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Volume 28 | Number 1
Preventive Medicine: An Opportunity to Combine Public Health and Medicine
F. Douglas Scutchfield, M.D.
Dr Scutchfield describes a preventive medicine specialty for physicians interested in a career in public health. The three general areas covered by this medical specialty are general preventive medicine, aerospace medicine and occupational medicine. The residency for this specialty is 3 years long, combining traditional clinical medicine with public health and preventive medicine experiences. Typically the resident in this specialty earns an MPH or equivalent. Given the recent number of public and global health concerns, preventive medicine is an important specialty for physicians to consider.
His premise is that an early meeting with an advisee needs to be an extended one. In general, he recommends the following goals as important to accomplish in that first meeting. Establishing a relationship and discovering the advisee’s knowledge base as well as aspirations are key elements to successful advisor/advisee work. As advisors, we need to help students reflect upon and assess their skills, interests, and experiences. We also must guide them in clarifying their needs; not dictating steps, but rather helping them discover their own needs and plan their own paths to fulfilling those needs. Done well, the advisor/advisee relationship models a positive doctor/patient relationship, is itself instructive to the student.
Dr. Savett takes the reader through a detailed interview, complete with follow up questions, and points out teachable moments along the way. He also offers a sample interview form that may be especially useful to new advisors. The author’s insights and suggestions will be useful for new and experienced advisors getting to know new advisees.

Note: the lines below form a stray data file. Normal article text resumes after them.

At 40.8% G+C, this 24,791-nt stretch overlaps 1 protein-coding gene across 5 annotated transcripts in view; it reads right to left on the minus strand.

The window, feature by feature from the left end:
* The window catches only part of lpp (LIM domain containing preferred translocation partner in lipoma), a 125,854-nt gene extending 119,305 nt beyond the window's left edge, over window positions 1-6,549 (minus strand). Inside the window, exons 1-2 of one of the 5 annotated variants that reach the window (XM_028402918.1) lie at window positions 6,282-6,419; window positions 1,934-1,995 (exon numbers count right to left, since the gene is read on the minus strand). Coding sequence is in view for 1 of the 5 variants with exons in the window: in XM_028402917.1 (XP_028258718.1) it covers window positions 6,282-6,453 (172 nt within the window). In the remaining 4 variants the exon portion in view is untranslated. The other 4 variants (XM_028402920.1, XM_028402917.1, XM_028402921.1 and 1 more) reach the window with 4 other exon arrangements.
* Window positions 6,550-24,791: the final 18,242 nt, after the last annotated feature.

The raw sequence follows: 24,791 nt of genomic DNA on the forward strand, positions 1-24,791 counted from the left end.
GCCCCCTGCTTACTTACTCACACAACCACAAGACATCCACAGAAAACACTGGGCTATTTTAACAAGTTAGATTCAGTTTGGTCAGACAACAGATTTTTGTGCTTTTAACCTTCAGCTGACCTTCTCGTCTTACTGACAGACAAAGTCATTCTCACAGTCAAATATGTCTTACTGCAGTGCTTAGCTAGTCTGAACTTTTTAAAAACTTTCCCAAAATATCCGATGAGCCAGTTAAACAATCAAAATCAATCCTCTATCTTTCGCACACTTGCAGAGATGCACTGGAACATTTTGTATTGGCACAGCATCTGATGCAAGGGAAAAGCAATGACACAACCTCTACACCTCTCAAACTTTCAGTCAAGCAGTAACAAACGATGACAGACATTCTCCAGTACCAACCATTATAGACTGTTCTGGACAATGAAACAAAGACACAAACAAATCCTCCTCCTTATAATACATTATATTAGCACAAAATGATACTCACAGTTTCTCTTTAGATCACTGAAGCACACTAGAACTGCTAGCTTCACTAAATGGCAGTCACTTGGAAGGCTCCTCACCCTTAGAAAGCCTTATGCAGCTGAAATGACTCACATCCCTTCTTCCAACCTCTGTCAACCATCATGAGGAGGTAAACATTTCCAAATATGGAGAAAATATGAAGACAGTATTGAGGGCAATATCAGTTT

Making the MCAT Writing Sample Less Complex
Jerry Passon, M.A.
Gina Paul, Ph.D.
Authors Passon and Paul present an outline of the component of the MEDPREP course taught at the Southern Illinois U. School of Medicine dedicated to helping students improve their MCAT Writing Sample score. Although students commonly perceive the Writing Sample to be of less importance than other MCAT sections, the authors believe that the ability to write reflects the way in which one thinks, and is, therefore, an important skill to learn. They approach writing skill building through a series of three workshops. The first workshop focuses on the way in which the essays are graded and are taught to use the concepts of Clarity, Depth, and Complexity of Ideas in approaching their responses to the essay prompts. The second workshop provides in-depth examination of sample essays based on the concepts learned in the first workshop. The final workshop involves students examining and critiquing each others’ essays. Using this approach the MEDPREP students were able to raise their Writing Sample scores significantly.
Genetic Counseling as a Career Option: The Role of Health Profession Advisors